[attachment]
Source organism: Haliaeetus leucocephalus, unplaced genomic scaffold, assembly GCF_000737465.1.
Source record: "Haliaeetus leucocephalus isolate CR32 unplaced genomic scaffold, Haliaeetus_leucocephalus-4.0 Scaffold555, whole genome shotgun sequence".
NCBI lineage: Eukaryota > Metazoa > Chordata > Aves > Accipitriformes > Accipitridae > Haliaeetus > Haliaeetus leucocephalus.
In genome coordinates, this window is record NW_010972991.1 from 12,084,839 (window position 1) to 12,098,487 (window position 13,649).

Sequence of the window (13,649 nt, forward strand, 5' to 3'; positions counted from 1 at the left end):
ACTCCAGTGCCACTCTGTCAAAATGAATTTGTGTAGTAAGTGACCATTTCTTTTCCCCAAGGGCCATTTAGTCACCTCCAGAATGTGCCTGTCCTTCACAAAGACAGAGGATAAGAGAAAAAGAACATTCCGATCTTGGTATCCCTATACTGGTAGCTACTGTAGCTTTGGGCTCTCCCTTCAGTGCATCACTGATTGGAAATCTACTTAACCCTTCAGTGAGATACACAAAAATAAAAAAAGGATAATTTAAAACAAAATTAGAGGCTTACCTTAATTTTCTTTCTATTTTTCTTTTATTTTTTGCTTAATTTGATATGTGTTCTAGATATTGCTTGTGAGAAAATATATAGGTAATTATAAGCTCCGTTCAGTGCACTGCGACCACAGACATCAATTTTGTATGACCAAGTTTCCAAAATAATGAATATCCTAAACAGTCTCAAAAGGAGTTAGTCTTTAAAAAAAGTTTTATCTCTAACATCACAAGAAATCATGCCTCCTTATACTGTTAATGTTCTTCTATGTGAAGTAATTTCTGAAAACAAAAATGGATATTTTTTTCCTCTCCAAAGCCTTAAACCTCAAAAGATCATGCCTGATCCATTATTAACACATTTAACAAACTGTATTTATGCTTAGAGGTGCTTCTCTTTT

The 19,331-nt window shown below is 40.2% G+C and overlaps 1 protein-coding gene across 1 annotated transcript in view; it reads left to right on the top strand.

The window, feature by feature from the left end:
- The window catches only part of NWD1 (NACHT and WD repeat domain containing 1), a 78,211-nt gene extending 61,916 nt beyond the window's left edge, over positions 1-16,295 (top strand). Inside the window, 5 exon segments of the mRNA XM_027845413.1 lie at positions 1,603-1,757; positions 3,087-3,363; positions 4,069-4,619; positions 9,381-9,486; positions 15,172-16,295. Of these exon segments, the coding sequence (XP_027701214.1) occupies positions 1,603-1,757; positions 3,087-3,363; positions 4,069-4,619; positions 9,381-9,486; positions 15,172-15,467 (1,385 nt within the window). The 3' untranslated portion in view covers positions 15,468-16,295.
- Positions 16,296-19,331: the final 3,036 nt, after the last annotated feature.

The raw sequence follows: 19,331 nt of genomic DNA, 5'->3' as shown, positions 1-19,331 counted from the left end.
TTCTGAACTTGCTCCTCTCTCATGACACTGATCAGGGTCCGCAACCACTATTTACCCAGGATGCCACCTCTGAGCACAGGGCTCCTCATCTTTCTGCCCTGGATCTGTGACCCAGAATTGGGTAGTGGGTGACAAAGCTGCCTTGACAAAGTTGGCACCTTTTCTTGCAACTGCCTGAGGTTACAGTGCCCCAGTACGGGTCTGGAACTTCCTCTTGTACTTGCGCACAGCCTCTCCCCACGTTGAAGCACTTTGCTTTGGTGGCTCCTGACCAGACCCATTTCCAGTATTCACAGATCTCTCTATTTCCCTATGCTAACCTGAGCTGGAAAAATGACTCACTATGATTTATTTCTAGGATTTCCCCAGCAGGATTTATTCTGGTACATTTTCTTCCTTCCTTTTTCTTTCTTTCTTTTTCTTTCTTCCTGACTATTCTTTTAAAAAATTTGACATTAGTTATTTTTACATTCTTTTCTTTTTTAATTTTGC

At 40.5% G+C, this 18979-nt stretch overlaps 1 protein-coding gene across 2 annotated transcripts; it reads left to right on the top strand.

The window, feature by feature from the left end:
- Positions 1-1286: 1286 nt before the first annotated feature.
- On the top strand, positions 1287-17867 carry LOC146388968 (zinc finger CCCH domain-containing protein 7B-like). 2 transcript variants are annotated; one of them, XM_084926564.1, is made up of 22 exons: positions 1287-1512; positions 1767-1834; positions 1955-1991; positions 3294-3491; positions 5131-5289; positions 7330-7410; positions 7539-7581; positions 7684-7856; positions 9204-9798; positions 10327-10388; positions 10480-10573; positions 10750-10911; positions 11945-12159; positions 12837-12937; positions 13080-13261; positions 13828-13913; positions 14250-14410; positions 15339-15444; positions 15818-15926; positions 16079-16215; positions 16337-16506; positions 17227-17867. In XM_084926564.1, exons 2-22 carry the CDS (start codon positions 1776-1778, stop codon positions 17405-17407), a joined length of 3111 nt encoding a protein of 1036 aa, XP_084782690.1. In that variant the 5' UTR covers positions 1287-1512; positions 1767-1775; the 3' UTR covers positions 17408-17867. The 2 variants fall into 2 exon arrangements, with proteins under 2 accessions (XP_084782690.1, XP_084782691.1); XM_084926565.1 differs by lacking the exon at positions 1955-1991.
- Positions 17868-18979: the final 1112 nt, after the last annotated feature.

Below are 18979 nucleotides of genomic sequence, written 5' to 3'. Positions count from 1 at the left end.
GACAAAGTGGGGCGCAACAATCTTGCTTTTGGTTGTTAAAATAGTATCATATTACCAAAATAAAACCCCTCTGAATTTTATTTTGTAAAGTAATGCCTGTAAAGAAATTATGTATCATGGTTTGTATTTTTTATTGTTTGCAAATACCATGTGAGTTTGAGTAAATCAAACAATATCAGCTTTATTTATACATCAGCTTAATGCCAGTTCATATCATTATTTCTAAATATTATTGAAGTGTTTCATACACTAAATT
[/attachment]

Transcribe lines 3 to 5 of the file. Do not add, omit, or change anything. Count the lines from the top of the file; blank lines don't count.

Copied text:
NCBI lineage: Eukaryota > Metazoa > Chordata > Aves > Accipitriformes > Accipitridae > Haliaeetus > Haliaeetus leucocephalus.
In genome coordinates, this window is record NW_010972991.1 from 12,084,839 (window position 1) to 12,098,487 (window position 13,649).

Sequence of the window (13,649 nt, forward strand, 5' to 3'; positions counted from 1 at the left end):